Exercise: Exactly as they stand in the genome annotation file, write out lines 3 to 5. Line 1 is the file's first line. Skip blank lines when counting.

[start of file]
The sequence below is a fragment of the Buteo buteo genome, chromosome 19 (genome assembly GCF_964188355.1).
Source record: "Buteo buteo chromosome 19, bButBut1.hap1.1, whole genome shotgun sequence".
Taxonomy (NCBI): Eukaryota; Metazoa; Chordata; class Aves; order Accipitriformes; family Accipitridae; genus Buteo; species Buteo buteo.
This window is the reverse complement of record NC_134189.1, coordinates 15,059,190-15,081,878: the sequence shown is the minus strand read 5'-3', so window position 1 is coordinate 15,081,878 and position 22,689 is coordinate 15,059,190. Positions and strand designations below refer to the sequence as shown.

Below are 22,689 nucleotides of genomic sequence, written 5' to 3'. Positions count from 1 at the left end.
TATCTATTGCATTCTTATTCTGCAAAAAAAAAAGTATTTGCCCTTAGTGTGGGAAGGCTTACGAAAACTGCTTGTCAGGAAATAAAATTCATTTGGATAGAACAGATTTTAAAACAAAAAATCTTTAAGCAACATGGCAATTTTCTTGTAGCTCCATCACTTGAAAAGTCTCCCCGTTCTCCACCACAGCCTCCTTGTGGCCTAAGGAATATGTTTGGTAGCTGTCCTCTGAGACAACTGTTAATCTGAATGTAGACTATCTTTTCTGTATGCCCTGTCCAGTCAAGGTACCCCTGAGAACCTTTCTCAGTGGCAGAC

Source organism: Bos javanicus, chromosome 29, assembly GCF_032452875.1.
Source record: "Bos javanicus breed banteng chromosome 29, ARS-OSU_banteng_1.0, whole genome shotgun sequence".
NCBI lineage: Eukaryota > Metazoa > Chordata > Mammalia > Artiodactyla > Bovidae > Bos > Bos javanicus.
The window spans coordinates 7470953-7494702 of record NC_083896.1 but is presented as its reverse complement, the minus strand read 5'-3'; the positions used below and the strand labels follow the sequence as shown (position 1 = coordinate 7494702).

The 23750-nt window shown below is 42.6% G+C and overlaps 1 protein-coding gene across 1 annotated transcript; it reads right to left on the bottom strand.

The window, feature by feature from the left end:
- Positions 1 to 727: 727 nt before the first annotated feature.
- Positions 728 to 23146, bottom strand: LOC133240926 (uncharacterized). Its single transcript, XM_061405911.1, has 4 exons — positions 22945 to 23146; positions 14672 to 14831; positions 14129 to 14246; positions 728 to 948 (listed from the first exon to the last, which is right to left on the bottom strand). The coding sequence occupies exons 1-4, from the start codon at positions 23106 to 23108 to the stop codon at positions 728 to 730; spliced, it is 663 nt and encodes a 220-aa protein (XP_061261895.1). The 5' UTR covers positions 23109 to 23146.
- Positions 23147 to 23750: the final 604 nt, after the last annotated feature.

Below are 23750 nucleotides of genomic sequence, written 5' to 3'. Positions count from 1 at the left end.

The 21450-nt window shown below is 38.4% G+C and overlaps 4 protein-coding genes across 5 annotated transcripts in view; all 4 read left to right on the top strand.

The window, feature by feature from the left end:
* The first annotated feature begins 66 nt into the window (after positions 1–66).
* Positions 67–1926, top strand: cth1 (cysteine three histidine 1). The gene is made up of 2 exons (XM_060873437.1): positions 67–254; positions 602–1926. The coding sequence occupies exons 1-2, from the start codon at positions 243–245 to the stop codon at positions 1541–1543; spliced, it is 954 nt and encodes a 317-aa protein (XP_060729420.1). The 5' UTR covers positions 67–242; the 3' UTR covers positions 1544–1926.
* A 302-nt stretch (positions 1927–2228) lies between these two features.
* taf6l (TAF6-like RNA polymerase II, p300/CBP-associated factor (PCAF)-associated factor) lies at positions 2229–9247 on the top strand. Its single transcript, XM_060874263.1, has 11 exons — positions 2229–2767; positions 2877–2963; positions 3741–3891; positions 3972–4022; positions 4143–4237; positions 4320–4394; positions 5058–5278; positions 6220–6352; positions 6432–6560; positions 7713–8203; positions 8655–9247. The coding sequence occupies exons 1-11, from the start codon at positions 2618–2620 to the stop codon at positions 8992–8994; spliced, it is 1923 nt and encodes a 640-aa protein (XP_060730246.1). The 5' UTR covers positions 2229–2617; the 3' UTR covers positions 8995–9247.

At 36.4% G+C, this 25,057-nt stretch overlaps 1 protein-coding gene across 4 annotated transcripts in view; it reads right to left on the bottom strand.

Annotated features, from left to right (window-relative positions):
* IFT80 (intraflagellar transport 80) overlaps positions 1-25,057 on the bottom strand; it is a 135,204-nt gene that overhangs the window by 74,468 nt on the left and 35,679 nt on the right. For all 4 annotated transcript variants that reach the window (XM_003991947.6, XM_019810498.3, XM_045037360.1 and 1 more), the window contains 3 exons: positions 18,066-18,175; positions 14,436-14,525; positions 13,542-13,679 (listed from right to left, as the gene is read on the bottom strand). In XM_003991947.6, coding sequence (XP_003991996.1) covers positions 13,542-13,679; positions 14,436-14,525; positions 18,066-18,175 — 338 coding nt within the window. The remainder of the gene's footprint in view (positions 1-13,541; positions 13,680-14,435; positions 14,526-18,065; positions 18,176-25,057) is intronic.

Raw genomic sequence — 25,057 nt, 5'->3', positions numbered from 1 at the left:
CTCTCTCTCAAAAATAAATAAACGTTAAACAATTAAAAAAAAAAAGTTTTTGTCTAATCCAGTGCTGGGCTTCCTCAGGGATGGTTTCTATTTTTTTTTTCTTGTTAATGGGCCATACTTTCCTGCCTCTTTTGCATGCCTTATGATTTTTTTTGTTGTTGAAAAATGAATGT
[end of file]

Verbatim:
Taxonomy (NCBI): Eukaryota; Metazoa; Chordata; class Aves; order Accipitriformes; family Accipitridae; genus Buteo; species Buteo buteo.
This window is the reverse complement of record NC_134189.1, coordinates 15,059,190-15,081,878: the sequence shown is the minus strand read 5'-3', so window position 1 is coordinate 15,081,878 and position 22,689 is coordinate 15,059,190. Positions and strand designations below refer to the sequence as shown.

Below are 22,689 nucleotides of genomic sequence, written 5' to 3'. Positions count from 1 at the left end.